Skip to header Skip to main content Skip to footer
Helpful Village logo
Add me to your mailing list
Youtube channel Facebook page
Header image for Pasadena Village showing nearby mountains and the logo of the Pasadena Village

Blog archive

April 2024

March 2024

February 2024

January 2024

Plan Ahead - And Be Prepared

By Karen L. Whitmore
Posted: 05/31/2023
Tags: karen whitmore

It was 4:30 in the morning.  Alice had slipped out of her bed headed to the kitchen for a glass of water.  As her feet touched the floor, she knew something was wrong.  Her attempt to walk was failing.  She was losing her balance and running into walls.  As she tried to reach a chair, she collapsed.  Remarkably healthy all of her life, she was frightened - never before had she had to contend with something like this.  In pain, she called for her husband.  Two minutes later, he called 911.

Soon a big red fire truck arrived with red lights flashing, sirens on full blast, and a crew of firemen on board.  An ambulance transporting the EMTs (emergency medical team) followed.  The team first recorded basic vitals, leading to the decision that Alice required hospitalization.  They strapped her to the gurney, rolled her out the door, and slid the gurney into the ambulance. 

The EMTs had checked for the closest hospital with beds available and told Alice's husband where they would be taking her. They did not allow him to join her in the ambulance.  Rather, he was left completely on his own.  Since he no longer drove, he had to find someone to take him to the hospital. 

Alice arrived at the hospital with nothing other than her pajamas.

--------------------------------------------------------------------------------------

In a recent meeting of the Pasadena Village's “Adapting When Life Gets Tough” group, the members discussed emergency responses to medical crises.  They agreed that rarely do we plan for an ambulance ride to the hospital!  But they also realized that as seniors, it's no longer “if”, but “when”.  Emergencies are more likely to happen as we age, and we are often ill prepared to deal with them.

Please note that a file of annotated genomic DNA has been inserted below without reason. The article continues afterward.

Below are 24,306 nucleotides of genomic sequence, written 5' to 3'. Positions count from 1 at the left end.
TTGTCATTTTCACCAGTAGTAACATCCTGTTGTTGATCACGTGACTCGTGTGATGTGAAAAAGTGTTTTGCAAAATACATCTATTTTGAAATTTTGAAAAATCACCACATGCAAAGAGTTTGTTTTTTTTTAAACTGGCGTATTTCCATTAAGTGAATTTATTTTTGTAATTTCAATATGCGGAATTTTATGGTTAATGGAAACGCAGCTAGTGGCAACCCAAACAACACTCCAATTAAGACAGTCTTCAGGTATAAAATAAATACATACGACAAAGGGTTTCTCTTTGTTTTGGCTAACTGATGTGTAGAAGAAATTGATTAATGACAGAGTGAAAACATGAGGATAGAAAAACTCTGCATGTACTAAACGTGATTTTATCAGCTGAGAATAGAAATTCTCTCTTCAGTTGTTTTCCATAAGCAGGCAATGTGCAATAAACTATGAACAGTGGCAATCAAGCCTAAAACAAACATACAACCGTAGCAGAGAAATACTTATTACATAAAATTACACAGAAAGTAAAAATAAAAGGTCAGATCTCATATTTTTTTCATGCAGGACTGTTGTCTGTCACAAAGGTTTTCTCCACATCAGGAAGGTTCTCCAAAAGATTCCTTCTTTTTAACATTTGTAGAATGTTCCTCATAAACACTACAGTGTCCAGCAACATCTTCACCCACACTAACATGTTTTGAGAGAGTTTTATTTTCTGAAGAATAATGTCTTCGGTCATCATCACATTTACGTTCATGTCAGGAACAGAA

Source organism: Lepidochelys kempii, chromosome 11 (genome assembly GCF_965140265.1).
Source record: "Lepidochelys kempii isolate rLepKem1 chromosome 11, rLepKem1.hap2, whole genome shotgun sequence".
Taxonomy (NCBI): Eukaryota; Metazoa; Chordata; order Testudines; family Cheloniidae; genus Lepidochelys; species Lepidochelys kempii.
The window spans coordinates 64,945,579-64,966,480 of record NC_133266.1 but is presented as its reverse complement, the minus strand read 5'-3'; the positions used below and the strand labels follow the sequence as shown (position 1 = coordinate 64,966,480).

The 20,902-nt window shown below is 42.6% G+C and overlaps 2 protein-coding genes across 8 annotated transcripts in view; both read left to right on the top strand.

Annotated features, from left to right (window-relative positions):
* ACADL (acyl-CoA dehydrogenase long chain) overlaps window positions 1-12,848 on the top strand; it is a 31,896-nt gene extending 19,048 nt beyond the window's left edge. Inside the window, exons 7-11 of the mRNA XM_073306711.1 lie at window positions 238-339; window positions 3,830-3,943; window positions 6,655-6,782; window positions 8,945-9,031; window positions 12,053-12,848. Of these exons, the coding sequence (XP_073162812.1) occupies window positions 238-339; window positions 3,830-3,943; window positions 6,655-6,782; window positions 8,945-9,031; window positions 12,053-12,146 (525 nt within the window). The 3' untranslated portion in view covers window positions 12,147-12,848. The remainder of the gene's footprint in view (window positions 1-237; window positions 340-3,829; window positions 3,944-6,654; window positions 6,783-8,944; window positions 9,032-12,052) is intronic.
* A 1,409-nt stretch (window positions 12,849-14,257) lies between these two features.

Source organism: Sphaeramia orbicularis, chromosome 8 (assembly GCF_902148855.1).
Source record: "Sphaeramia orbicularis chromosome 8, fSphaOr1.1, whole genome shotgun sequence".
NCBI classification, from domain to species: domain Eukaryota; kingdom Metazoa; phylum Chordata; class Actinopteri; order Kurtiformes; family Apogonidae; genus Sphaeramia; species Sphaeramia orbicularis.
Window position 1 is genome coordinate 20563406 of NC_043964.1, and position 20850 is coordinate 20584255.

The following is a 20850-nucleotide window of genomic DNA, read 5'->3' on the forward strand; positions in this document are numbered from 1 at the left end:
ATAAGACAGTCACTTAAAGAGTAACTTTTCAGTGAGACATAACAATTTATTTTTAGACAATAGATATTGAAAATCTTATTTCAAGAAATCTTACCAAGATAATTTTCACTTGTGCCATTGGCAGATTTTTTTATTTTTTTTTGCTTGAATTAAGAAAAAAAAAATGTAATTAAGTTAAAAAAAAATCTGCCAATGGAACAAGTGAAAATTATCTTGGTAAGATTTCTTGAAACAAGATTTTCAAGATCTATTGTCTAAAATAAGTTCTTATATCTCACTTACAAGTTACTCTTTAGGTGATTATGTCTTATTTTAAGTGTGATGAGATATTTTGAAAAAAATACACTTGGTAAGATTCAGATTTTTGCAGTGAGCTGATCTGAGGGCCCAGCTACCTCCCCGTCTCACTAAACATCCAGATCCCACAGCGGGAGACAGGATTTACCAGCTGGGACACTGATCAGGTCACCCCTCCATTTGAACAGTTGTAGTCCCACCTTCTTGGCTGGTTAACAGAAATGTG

In Alice’s case, she arrived at the hospital with no identification, no information about medical insurance, no information about her overall health or medications, no phone -  nothing with her that would facilitate admission to the hospital and the formal initiation of medical care.

The group went on to ask,  “How could we minimize the trauma of an experience like Alice's?  What could we do to avoid the difficulties she experienced?”  After much discussion, they concluded that a solution to address the problems Alice faced was to “Plan Ahead, and Be Prepared.”  The group came up with the following suggestions.

Assemble a small tote as a “To Go” bag.  Keep it in a location where it is visible and available to grab as you go out the door.  Include in it:

· A copy of your driver’s license or picture ID

· A copy of proof of medical insurance

· An emergency contact list with phone numbers – e.g., spouse, caregivers, close friends and relatives

· A list of your current medications

· A list of medications to which you are allergic

· A copy of the DNR (Do Not Resuscitate order) if there is one.

· A small blanket and sweater or coat (waiting rooms are often very cold)

· A pair of socks

· Your home address and phone number

· Your phone cord and charger if you have a spare

· The identity of someone to bring the spouse to the hospital

· For those with iPhones: at the top of your contact list is your personal information card, where you can note your medical ID, phone numbers, email addresses, medical conditions, medication, allergies, drug reactions, blood type, height and weight and emergency contacts.  Red stars mark the emergency contacts on your contacts pages. If your iPhone is locked, anyone (e.g., EMTs) can still view your medical ID by tapping “emergency”, then “Medical ID”.  When you use Emergency SOS to call emergency services, your iPhone also sends a message with your current location to designated emergency contacts who have mobile numbers.

A good habit to develop is to take your phone with you whenever you are away from your home, even if you are merely taking a short walk.  Make doubly sure that your phone is with you if you leave your home in an emergency.  In many hospitals, the nurses can put your phone on your charger in a special recharging area reserved for patients.

Hopefully you will find that this kind of preparation will smooth the way to the hospital and have a positive effect on your stay there. 

Blogs Topics Posts about this Topic